Verbena (Perennial) Growing Guide

Verbena bonariensis, V. tenuisecta, V. canadensis and hybrids

Verbena (Perennial)

Crop Rotation Group

Miscellaneous 

Soil

Fertile soil that holds moisture well, enriched with compost, with a slightly acidic pH.

Position

Full sun.

Frost tolerant

Varies with species. The colorful hybrid verbenas used in containers and summer beds are best grown as annuals. Tall purple verbena and ground cover verbenas tolerate winter cold to about 0°F (-18°C).

Feeding

In spring, topdress the area around perennial verbenas with a balanced organic fertilizer. Hybrid verbenas grown in containers need light feeding every two weeks with a liquid fertilizer formulated for flowers.

Spacing

Single Plants: 25cm (9") each way (minimum)
Rows: 25cm (9") with 25cm (9") row gap (minimum)

Sow and Plant

Verbena can be grown from seed started indoors in late winter, or you can start with purchased plants in spring. Some improved cultivars are propagated vegetatively, so they are available only as plants. Wait until the weather warms to set out these heat-loving plants. Verbena needs regular water when the plants are becoming established. A surface mulch suppresses weeds while making the plants look more attractive.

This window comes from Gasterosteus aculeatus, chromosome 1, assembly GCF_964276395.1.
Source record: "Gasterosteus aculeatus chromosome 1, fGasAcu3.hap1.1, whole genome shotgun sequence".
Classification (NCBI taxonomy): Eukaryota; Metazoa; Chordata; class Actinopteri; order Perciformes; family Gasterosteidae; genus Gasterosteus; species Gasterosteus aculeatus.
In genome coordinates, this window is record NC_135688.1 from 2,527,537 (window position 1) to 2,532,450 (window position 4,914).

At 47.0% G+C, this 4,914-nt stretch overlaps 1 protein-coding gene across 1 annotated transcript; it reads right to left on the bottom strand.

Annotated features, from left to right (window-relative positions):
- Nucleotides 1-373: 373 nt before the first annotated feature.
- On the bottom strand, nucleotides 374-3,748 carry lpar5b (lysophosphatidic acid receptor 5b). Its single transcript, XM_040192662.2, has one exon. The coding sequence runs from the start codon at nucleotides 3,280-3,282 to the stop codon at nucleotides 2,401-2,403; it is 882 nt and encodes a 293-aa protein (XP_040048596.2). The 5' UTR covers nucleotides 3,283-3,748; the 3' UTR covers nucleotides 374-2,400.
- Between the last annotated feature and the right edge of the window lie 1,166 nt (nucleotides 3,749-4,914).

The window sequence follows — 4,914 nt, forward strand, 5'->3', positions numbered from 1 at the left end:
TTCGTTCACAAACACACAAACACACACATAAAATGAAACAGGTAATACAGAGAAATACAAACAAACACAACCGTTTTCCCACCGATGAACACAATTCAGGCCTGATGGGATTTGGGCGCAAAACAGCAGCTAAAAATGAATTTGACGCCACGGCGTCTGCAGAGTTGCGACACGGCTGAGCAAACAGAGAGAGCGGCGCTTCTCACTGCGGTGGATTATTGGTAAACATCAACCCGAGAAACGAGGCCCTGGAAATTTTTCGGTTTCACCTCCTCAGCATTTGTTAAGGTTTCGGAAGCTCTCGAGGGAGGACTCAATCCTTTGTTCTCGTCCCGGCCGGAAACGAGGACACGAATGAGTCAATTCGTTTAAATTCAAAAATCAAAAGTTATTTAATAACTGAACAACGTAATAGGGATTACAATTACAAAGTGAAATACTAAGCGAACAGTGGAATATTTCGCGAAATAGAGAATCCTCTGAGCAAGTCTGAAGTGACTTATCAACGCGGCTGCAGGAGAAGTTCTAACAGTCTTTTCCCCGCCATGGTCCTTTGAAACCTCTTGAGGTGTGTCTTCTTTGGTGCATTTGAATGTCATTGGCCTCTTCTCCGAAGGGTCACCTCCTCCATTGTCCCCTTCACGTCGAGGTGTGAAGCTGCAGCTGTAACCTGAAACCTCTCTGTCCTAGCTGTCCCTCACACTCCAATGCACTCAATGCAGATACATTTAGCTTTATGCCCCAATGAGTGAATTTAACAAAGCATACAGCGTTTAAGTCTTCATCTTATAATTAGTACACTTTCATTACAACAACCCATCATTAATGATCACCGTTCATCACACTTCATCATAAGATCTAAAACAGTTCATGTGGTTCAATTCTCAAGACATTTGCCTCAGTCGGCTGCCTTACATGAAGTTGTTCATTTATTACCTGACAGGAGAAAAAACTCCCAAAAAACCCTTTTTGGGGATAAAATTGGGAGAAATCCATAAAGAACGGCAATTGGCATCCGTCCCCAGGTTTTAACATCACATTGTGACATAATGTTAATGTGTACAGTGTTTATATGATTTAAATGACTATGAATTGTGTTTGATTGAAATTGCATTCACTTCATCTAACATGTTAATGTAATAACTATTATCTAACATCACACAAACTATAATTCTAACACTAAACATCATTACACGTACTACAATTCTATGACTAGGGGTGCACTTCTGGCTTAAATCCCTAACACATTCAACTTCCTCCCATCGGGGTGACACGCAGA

Our Garden Planner can produce a personalized calendar of when to sow, plant and harvest for your area.

Notes

Verbenas are also called vervains in Europe, where a weedy version is used in folk medicines. Among showy verbenas for the garden, annual hybrids come in a range of colors and bicolors, and they make wonderful cascading plants for mixed arrangements. Upright purple verbena is a strong, weather-resistant perennial for late summer bloom. In climates where it is not winter hardy, seedlings started in early spring usually bloom their first year.

Harvesting

Gather stems for use in petite cut arrangements as you need them. Nipping out old flowers helps prolong blooming time of most varieties. Allow tall purple verbena and ground cover verbenas to keep their stems and foliage through winter for added protection from cold.

Troubleshooting

Powdery mildew and leaf spots are common with hybrid verbenas, which also can fall prey to spider mites, whiteflies, and nematodes. Perennial verbenas have far fewer pest problems.

Planting and Harvesting Calendar

< Back to All Plants

Pests which Affect Verbena (Perennial)